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Title: Mood instability : its cognitive and neural correlates and the effects of L-type calcium channel antagonism
Author: Atkinson, Lauren
ISNI:       0000 0004 9355 3869
Awarding Body: University of Oxford
Current Institution: University of Oxford
Date of Award: 2020
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Mood instability is commonly experienced in the general population. It is associated with risk for subsequent diagnosis of bipolar disorder (BD) and is a prominent feature of several other psychiatric disorders. Despite the significance of mood instability in psychopathology, there is little research examining its potential underlying mechanisms. In a study measuring mood, cognitive function and resting-state magnetoencephalography (MEG) over 10-weeks, the first part of this thesis aimed to characterise mood instability and explore its cognitive and neural correlates in healthy individuals at low and high risk of BD as indicated on the Mood Disorder Questionnaire (MDQ). Findings demonstrated that instability in negative mood was significantly different between individuals scoring low and high on the MDQ. Individuals with high MDQ scores demonstrated deficits in learning context-based regularities across days, and higher levels of negative mood instability in this group were also associated with changes in neural activity such as reduced switching between brain states, and reduced time spent in a fronto-limbic state thought to be necessary for mood regulation. The second part of this thesis aimed to explore the candidacy of L-type calcium channel (LTCC) antagonism as a potential treatment for mood instability. Healthy individuals with high MDQ scores participated in a double-blind, placebo-controlled, experimental medicine study. For two weeks in the absence of any intervention, measures of mood and neural activity were assessed. This was followed by a 2-week randomisation phase to either nicardipine SR or placebo, during which all measures were repeated. Compared to placebo, LTCC antagonism was not found to reduce mood instability or significantly affect resting-state MEG measures of spectral power, alpha peak frequency, or characteristics of fast transient brain states. Overall, these findings provide insights into the potential mechanisms that might underlie mood instability, highlighting areas for future investigation. While the candidacy of LTCC antagonism in mood instability was not confirmed, this work demonstrates the feasibility of multimodal, high-intensity studies to investigate transdiagnostic constructs and the potential of new treatments.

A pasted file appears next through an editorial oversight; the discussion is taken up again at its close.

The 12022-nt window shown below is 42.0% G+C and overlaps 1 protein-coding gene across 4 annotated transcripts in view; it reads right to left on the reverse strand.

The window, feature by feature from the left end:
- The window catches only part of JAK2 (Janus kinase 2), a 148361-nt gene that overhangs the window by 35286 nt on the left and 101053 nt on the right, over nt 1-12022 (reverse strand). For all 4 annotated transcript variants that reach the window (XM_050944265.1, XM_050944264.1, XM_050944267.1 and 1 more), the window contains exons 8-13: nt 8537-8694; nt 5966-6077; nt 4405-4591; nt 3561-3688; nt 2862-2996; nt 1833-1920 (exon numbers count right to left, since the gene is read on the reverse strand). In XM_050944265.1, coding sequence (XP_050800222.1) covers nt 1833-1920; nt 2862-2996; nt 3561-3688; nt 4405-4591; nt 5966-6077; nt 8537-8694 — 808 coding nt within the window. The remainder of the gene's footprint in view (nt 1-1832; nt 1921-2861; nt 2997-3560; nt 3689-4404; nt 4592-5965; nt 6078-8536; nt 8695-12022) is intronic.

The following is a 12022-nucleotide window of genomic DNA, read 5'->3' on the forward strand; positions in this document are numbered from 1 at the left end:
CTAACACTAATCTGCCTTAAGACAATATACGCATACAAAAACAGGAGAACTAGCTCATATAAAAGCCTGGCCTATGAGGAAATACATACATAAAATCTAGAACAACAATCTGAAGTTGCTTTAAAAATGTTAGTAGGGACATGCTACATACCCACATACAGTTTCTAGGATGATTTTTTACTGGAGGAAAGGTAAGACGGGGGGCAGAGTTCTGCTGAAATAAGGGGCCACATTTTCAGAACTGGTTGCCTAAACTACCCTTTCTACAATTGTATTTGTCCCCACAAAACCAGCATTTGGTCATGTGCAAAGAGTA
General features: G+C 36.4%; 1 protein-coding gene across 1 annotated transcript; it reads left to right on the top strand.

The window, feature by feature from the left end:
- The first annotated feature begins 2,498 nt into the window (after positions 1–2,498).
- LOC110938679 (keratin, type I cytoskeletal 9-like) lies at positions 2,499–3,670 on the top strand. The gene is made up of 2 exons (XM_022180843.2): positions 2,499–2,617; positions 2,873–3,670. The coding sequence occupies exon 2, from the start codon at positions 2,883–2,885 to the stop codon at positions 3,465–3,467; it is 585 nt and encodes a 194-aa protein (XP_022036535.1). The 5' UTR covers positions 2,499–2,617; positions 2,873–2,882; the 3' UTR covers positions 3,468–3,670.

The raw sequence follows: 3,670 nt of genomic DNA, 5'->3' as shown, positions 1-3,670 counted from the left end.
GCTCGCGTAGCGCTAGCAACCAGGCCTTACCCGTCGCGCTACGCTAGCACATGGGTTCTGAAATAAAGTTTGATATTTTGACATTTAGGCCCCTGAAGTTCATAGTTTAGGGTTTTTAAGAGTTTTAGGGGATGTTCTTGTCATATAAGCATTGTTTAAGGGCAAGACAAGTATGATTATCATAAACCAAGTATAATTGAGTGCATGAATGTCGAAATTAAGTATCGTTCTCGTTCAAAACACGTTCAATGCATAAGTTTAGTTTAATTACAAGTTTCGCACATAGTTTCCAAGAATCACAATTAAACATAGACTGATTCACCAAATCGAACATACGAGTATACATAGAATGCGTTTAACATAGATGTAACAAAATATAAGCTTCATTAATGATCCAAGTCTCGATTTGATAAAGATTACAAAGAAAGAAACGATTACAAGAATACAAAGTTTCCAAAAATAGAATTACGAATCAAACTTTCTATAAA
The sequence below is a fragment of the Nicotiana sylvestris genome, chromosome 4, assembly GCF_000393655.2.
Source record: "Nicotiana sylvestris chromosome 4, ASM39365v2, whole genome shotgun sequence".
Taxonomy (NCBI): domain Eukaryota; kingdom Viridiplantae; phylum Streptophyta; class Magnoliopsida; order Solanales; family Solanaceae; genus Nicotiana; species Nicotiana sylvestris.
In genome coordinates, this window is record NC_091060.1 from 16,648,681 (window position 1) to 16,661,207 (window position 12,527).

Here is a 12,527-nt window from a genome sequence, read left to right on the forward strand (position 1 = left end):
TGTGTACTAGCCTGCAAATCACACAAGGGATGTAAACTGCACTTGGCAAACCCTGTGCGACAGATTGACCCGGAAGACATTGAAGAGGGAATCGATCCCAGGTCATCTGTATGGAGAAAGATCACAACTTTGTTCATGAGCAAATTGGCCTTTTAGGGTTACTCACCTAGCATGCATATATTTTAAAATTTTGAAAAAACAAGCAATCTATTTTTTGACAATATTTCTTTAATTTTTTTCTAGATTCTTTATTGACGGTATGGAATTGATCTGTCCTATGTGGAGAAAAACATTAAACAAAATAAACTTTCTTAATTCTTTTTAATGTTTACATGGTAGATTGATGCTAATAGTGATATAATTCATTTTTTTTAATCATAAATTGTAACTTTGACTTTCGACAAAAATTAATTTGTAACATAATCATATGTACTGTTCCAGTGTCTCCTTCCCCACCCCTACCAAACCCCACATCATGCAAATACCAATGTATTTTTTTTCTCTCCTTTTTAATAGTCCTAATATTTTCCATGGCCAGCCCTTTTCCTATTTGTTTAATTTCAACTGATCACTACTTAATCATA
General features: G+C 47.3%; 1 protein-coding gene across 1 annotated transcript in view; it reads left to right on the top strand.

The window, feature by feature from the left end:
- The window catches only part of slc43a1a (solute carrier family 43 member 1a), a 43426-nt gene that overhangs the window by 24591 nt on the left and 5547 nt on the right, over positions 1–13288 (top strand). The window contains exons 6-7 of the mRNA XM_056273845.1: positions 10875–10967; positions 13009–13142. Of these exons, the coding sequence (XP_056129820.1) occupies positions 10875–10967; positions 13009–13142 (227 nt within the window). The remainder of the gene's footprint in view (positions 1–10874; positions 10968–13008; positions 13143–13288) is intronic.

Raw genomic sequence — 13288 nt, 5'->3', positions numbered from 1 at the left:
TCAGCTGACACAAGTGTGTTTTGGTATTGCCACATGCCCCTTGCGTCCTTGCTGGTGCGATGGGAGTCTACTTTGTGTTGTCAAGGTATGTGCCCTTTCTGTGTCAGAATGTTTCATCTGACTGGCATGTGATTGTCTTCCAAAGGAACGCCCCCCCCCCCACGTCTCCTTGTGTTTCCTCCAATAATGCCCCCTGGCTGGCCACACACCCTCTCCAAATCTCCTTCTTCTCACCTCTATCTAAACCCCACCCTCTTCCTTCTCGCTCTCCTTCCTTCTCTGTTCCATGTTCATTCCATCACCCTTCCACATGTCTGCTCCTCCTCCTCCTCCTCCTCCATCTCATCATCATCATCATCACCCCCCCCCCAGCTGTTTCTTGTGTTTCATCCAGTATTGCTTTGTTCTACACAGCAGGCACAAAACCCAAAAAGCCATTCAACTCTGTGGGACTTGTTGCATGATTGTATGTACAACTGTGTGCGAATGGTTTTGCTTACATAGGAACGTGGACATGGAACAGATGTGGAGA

Supervisor: Nobre, Anna ; Harrison, Paul Sponsor: Not available
Qualification Name: Thesis (Ph.D.) Qualification Level: Doctoral
EThOS ID:  DOI: Not available
Keywords: Psychiatry ; Experimental Medicine ; Cognitive Neuroscience